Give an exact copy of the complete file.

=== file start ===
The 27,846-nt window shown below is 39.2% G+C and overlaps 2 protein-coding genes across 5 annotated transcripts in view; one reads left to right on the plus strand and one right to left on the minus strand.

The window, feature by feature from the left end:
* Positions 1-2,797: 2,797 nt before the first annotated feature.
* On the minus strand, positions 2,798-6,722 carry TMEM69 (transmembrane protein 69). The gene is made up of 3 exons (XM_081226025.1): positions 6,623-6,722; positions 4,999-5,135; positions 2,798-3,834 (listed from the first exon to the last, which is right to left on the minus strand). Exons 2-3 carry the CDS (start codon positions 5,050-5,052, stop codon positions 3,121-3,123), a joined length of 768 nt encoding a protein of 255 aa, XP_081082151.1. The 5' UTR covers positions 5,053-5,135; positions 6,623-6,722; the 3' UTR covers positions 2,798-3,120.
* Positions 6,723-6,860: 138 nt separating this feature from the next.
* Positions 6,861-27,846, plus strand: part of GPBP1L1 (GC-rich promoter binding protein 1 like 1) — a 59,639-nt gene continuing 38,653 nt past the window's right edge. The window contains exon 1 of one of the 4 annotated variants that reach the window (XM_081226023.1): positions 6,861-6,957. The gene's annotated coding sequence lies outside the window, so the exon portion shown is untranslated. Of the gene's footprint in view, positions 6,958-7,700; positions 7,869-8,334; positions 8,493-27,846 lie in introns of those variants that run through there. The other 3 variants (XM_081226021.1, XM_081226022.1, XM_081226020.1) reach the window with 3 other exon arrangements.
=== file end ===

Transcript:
The 27,846-nt window shown below is 39.2% G+C and overlaps 2 protein-coding genes across 5 annotated transcripts in view; one reads left to right on the plus strand and one right to left on the minus strand.

The window, feature by feature from the left end:
* Positions 1-2,797: 2,797 nt before the first annotated feature.
* On the minus strand, positions 2,798-6,722 carry TMEM69 (transmembrane protein 69). The gene is made up of 3 exons (XM_081226025.1): positions 6,623-6,722; positions 4,999-5,135; positions 2,798-3,834 (listed from the first exon to the last, which is right to left on the minus strand). Exons 2-3 carry the CDS (start codon positions 5,050-5,052, stop codon positions 3,121-3,123), a joined length of 768 nt encoding a protein of 255 aa, XP_081082151.1. The 5' UTR covers positions 5,053-5,135; positions 6,623-6,722; the 3' UTR covers positions 2,798-3,120.
* Positions 6,723-6,860: 138 nt separating this feature from the next.
* Positions 6,861-27,846, plus strand: part of GPBP1L1 (GC-rich promoter binding protein 1 like 1) — a 59,639-nt gene continuing 38,653 nt past the window's right edge. The window contains exon 1 of one of the 4 annotated variants that reach the window (XM_081226023.1): positions 6,861-6,957. The gene's annotated coding sequence lies outside the window, so the exon portion shown is untranslated. Of the gene's footprint in view, positions 6,958-7,700; positions 7,869-8,334; positions 8,493-27,846 lie in introns of those variants that run through there. The other 3 variants (XM_081226021.1, XM_081226022.1, XM_081226020.1) reach the window with 3 other exon arrangements.